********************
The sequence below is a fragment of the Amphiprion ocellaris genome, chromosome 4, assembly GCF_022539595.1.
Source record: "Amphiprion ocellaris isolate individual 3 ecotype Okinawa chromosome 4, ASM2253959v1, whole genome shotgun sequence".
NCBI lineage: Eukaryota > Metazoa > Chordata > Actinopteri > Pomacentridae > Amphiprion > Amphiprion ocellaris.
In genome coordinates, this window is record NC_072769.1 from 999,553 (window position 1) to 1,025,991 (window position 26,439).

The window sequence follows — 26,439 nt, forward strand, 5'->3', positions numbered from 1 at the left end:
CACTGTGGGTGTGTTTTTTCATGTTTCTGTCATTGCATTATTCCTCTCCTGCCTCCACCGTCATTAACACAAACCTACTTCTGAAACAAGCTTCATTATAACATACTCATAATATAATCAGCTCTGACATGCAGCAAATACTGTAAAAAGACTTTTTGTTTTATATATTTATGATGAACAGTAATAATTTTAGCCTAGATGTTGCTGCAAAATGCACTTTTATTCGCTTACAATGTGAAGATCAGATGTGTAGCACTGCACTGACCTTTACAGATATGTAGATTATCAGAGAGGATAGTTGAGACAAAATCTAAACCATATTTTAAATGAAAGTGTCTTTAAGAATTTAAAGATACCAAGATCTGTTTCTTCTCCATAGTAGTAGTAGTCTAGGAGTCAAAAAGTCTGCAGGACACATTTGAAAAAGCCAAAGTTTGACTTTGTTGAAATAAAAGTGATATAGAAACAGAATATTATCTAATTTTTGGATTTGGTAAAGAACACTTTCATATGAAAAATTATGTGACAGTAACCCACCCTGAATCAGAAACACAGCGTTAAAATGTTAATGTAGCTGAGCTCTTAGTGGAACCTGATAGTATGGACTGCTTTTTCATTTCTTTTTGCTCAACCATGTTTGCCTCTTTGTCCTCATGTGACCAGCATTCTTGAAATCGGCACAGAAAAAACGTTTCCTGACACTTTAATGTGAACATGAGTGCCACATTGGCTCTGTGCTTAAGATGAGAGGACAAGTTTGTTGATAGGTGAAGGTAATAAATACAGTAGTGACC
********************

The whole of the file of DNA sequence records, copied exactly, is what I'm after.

The sequence below is a fragment of the Amphiprion ocellaris genome, chromosome 4, assembly GCF_022539595.1.
Source record: "Amphiprion ocellaris isolate individual 3 ecotype Okinawa chromosome 4, ASM2253959v1, whole genome shotgun sequence".
NCBI lineage: Eukaryota > Metazoa > Chordata > Actinopteri > Pomacentridae > Amphiprion > Amphiprion ocellaris.
In genome coordinates, this window is record NC_072769.1 from 999,553 (window position 1) to 1,025,991 (window position 26,439).

The window sequence follows — 26,439 nt, forward strand, 5'->3', positions numbered from 1 at the left end:
CACTGTGGGTGTGTTTTTTCATGTTTCTGTCATTGCATTATTCCTCTCCTGCCTCCACCGTCATTAACACAAACCTACTTCTGAAACAAGCTTCATTATAACATACTCATAATATAATCAGCTCTGACATGCAGCAAATACTGTAAAAAGACTTTTTGTTTTATATATTTATGATGAACAGTAATAATTTTAGCCTAGATGTTGCTGCAAAATGCACTTTTATTCGCTTACAATGTGAAGATCAGATGTGTAGCACTGCACTGACCTTTACAGATATGTAGATTATCAGAGAGGATAGTTGAGACAAAATCTAAACCATATTTTAAATGAAAGTGTCTTTAAGAATTTAAAGATACCAAGATCTGTTTCTTCTCCATAGTAGTAGTAGTCTAGGAGTCAAAAAGTCTGCAGGACACATTTGAAAAAGCCAAAGTTTGACTTTGTTGAAATAAAAGTGATATAGAAACAGAATATTATCTAATTTTTGGATTTGGTAAAGAACACTTTCATATGAAAAATTATGTGACAGTAACCCACCCTGAATCAGAAACACAGCGTTAAAATGTTAATGTAGCTGAGCTCTTAGTGGAACCTGATAGTATGGACTGCTTTTTCATTTCTTTTTGCTCAACCATGTTTGCCTCTTTGTCCTCATGTGACCAGCATTCTTGAAATCGGCACAGAAAAAACGTTTCCTGACACTTTAATGTGAACATGAGTGCCACATTGGCTCTGTGCTTAAGATGAGAGGACAAGTTTGTTGATAGGTGAAGGTAATAAATACAGTAGTGACC